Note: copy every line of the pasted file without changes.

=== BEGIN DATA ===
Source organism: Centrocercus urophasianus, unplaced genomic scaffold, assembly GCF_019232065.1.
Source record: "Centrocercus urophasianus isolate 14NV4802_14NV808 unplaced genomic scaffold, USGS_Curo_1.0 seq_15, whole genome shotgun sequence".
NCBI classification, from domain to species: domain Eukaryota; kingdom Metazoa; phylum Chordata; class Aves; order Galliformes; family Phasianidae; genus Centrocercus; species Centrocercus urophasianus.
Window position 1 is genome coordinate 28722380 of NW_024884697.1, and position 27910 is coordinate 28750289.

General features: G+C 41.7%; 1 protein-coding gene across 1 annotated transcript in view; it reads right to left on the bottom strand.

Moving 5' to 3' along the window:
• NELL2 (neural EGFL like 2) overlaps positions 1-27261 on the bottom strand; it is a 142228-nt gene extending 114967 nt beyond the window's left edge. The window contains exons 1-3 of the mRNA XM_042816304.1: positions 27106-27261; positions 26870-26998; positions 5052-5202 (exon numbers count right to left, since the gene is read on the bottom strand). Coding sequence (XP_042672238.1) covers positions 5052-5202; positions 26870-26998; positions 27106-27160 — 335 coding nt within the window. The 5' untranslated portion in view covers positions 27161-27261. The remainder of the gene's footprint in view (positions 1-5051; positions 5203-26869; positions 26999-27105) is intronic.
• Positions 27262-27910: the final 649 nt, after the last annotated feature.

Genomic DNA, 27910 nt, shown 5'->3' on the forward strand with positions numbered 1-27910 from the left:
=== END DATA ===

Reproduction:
Source organism: Centrocercus urophasianus, unplaced genomic scaffold, assembly GCF_019232065.1.
Source record: "Centrocercus urophasianus isolate 14NV4802_14NV808 unplaced genomic scaffold, USGS_Curo_1.0 seq_15, whole genome shotgun sequence".
NCBI classification, from domain to species: domain Eukaryota; kingdom Metazoa; phylum Chordata; class Aves; order Galliformes; family Phasianidae; genus Centrocercus; species Centrocercus urophasianus.
Window position 1 is genome coordinate 28722380 of NW_024884697.1, and position 27910 is coordinate 28750289.

General features: G+C 41.7%; 1 protein-coding gene across 1 annotated transcript in view; it reads right to left on the bottom strand.

Moving 5' to 3' along the window:
• NELL2 (neural EGFL like 2) overlaps positions 1-27261 on the bottom strand; it is a 142228-nt gene extending 114967 nt beyond the window's left edge. The window contains exons 1-3 of the mRNA XM_042816304.1: positions 27106-27261; positions 26870-26998; positions 5052-5202 (exon numbers count right to left, since the gene is read on the bottom strand). Coding sequence (XP_042672238.1) covers positions 5052-5202; positions 26870-26998; positions 27106-27160 — 335 coding nt within the window. The 5' untranslated portion in view covers positions 27161-27261. The remainder of the gene's footprint in view (positions 1-5051; positions 5203-26869; positions 26999-27105) is intronic.
• Positions 27262-27910: the final 649 nt, after the last annotated feature.

Genomic DNA, 27910 nt, shown 5'->3' on the forward strand with positions numbered 1-27910 from the left: